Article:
Using the Bond Duration Add-in Functions

May 15 07:31 2008 Stephen L Nelson Print This Article

Making bond duration calculations? Microsoft Excel can help. Excel provides two functions that help you with bond duration calculations.

Excel provides two functions that let you make bond duration calculations: DURATION and MDURATION. Duration,Guest Posting a weighted average measure of the present value of a bond’s cash flows, quantifies how a change in the bond yield affects the bond price.

Understanding the Bond Duration Function Arguments

Both duration functions use the same set of six arguments: the settlement date, the maturity date, the coupon rate, the yield, the coupon frequency, and the day count basis. The settlement date specifies the date the bond is settled, or purchased. The maturity date specifies the date the bond matures, or expires. As with the other add-in financial functions, you may enter the date arguments either as text strings enclosed in quotation marks or as serial date values.

The coupon rate argument is the bond’s interest rate and is used to calculate coupon payments. The yield argument is the bond’s annual yield.

NOTE: Both duration functions assume that the bond’s face, or par, value equals $100. The frequency argument gives the number of coupon payments made each year: you specify 1 to indicate an annual coupon, 2 to indicate a semiannual coupon, and 4 to indicate a quarterly coupon.

The basis argument specifies the number of days in the month and year assumed for the date calculations. You specify the basis as 0 for the US (or NASD) version of 30 days in a month and 360 days in a year; as 1 for the actual number of days in the month and actual number of days; 2 for the actual number of days in the month but 360 days in a year; 3 for the actual number of days in the month and 365 days in a year; and 4 for the European version of 30 days in a month and 360 days in a year.

NOTE: Excel uses only the integer portion of the arguments you supply to the add-in price and yield date functions. If you enter an argument with decimal values, Excel truncates the argument to just its integer component.

Preventing Common Bond Duration Function Errors

The duration functions return an error value in several predictable cases:

1. If you use an invalid date, Excel returns #VALUE. Note that this means your date arguments must make sense collectively, too. For example, your maturity date must follow the settlement date.

2. If you use a frequency argument other than 1, 2, or 4, Excel returns #NUM.

3. If you use a day-count-basis switch other than 0, 1, 2, 3, or 4, Excel returns #NUM.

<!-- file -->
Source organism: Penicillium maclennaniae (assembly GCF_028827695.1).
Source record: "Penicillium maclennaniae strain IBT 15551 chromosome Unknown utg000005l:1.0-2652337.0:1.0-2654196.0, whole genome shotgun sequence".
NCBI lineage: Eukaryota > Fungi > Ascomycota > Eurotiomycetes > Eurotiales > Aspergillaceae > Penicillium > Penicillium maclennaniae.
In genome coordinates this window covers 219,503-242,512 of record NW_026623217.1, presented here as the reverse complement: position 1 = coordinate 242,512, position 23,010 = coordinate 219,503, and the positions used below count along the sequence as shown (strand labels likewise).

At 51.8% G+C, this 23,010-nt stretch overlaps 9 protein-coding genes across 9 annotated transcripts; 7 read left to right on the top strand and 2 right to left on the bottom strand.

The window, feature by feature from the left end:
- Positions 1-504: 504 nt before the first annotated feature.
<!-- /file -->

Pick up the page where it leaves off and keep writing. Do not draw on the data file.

4. If the settlement day follows the maturity date, Excel returns #NUM.

5. If the rate or yield is less than zero, Excel returns #NUM.

Using the DURATION Function

The DURATION function calculates a Macauley duration given the settlement date, maturity date, coupon rate, yield, frequency, and basis. It uses the following syntax:

DURATION (settlement, maturity, coupon, yield, frequency, basis)

For example, suppose you want to calculate the duration of a bond you purchased on April 23, 2000, and that will mature on November 30, 2020. Further suppose that the coupon rate is 8%, which is paid in four quarterly payments, but that the bond yield is 7%. If you want to use the US (NASD) day count basis of 30 days in a month and 360 days in a year, you would use the following formula to calculate this bond’s yield:

=DURATION ("4/23/2000","11/30/2020",.08,.07,4,0)

The formula returns the value 10.6496.

Using the MDURATION Function

The MDURATION function calculates a modified duration given the settlement date, maturity date, coupon rate, yield, frequency, and basis. It uses the following syntax:

MDURATION (settlement, maturity, coupon, yield, frequency, basis)

For example, suppose you want to calculate the duration of a bond you purchased on April 23, 2000, and that will mature on November 30, 2020. Further suppose that the coupon rate is 8%, which is paid in four quarterly payments, but that the bond yield is 7%. If you want to use the US (NASD) day count basis of 30 days in a month and 360 days in a year, you would use the following formula to calculate this bond’s yield:

=MDURATION ("4/23/2000","11/30/2020",.08,.07,4,0)

The formula returns the value 10.4664.

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About Article Author

Stephen L Nelson
Stephen L Nelson

Seattle accountant and bestselling computer book author Stephen L. Nelson wrote the MBA's Guide to Microsoft Excel, from which this short article is adapted. Nelson also writes and edits the S Corporations Explained website (homepage), the LLCs Explained website (homepage), and the Fast Easy Incorporation Kits website (homepage).

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